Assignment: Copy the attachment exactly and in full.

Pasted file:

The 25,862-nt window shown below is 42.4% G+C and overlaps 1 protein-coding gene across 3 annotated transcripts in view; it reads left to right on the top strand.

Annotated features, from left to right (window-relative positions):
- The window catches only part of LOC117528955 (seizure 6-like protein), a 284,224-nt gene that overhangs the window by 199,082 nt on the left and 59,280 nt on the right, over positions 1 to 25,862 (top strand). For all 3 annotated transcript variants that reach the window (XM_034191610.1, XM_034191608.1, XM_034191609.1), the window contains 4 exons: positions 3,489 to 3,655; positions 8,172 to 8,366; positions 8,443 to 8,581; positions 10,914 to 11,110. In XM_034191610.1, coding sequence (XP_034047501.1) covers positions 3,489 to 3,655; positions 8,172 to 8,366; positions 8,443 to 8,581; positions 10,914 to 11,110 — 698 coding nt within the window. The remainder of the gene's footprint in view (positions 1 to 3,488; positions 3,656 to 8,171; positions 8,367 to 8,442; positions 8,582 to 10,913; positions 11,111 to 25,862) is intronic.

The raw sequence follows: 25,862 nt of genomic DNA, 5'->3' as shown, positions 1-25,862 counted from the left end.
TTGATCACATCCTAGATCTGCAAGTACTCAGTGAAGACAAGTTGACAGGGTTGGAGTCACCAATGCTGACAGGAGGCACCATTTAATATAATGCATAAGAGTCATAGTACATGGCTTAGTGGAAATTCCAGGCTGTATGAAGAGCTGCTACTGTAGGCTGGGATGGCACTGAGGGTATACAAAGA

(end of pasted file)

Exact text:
The 25,862-nt window shown below is 42.4% G+C and overlaps 1 protein-coding gene across 3 annotated transcripts in view; it reads left to right on the top strand.

Annotated features, from left to right (window-relative positions):
- The window catches only part of LOC117528955 (seizure 6-like protein), a 284,224-nt gene that overhangs the window by 199,082 nt on the left and 59,280 nt on the right, over positions 1 to 25,862 (top strand). For all 3 annotated transcript variants that reach the window (XM_034191610.1, XM_034191608.1, XM_034191609.1), the window contains 4 exons: positions 3,489 to 3,655; positions 8,172 to 8,366; positions 8,443 to 8,581; positions 10,914 to 11,110. In XM_034191610.1, coding sequence (XP_034047501.1) covers positions 3,489 to 3,655; positions 8,172 to 8,366; positions 8,443 to 8,581; positions 10,914 to 11,110 — 698 coding nt within the window. The remainder of the gene's footprint in view (positions 1 to 3,488; positions 3,656 to 8,171; positions 8,367 to 8,442; positions 8,582 to 10,913; positions 11,111 to 25,862) is intronic.

The raw sequence follows: 25,862 nt of genomic DNA, 5'->3' as shown, positions 1-25,862 counted from the left end.
TTGATCACATCCTAGATCTGCAAGTACTCAGTGAAGACAAGTTGACAGGGTTGGAGTCACCAATGCTGACAGGAGGCACCATTTAATATAATGCATAAGAGTCATAGTACATGGCTTAGTGGAAATTCCAGGCTGTATGAAGAGCTGCTACTGTAGGCTGGGATGGCACTGAGGGTATACAAAGA